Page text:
Dolly Amend, assistant manager, poses wearing the store’s two-day-a-week uniform, a T-shirt bearing the initials of the Washington State Liquor Control Board. Thursdays, employees wear burgundy shirts and on Saturdays, a logoed teal shirt to show the staff’s unity.


The ambiance and design of the new store also carries a sense of distinction. Customers are greeted by a red carpet at the entrance of the store, from which customers can get a good view of the store’s burgeoning wine department. The department holds nine sections for still wine and two for sparkling wine. Most wines are tagged with descriptions and prices to make wine purchasing a snap for customers. The store’s “U Wines,” wines specially ordered from a Washington hub store, are most likely to be labeled first, Gulman commented, since the special wines are an addition to the store’s usual wine inventory. The wine section continues throughout the store with a non-brand specific merchandising technique. Wines are arranged on and around wine barrels garnished with grapevines, ivy and the occasional scarecrow.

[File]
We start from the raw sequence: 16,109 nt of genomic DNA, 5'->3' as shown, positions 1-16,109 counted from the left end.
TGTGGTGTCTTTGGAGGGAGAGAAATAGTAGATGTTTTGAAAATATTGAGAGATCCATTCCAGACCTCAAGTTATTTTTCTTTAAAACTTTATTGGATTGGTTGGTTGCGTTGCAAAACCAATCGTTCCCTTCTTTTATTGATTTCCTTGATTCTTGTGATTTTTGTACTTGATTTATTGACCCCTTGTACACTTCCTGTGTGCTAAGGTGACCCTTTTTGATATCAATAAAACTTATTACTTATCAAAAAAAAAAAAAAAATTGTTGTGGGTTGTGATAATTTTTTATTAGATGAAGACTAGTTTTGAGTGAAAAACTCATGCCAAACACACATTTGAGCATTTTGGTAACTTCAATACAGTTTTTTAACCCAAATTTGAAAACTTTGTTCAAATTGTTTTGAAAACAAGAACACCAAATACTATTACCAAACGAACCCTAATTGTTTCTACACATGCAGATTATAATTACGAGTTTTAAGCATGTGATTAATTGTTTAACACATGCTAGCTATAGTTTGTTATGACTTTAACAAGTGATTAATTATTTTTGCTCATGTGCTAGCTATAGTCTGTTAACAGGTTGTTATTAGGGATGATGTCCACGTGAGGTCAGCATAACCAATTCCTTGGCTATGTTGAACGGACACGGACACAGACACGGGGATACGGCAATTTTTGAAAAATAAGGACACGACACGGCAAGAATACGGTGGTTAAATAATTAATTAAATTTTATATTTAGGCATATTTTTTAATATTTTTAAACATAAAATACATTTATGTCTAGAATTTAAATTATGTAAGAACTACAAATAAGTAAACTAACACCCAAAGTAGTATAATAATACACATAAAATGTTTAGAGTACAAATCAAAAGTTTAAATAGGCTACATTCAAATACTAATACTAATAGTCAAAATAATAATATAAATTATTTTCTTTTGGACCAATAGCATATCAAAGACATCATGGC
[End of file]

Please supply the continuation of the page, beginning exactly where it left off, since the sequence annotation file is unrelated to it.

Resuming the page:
The 29-section spirits department sits along the store’s perimeter. The dark, wooden shelves are organized by spirit type and clearly labeled with embossed gold signs. The store also has plenty of room to house three check-out stands, one two-door cooler that holds Guinness, Red Hook brews, malt beverages, such as Colt 45, along with several white wines and champagnes. There are also two gift gondolas that rotate with the seasons. For the holidays, Gulman stocked the gondolas with gift packs, miniature 50 ml bottles and special orders. And to rake in a few more sales, the gondolas also serve as a place to sell slow-moving items from neighboring stores. “In the past years, we have been a ‘dump’ store. Generally, stock moves pretty fast on them,” Gulman added. “We tend to have diverse clientele, who see the gifts and just buy them.” Overall, store #157 sells about 1,100 items, which includes most everything the state allows, along with special orders.



Displayed is an example of innovative merchandising for the store’s burgeoning wine section. Instead of using brand-specific point-of-sale materials, the store displays its wine on grapevine- and ivy-covered barrels from a nearby winery.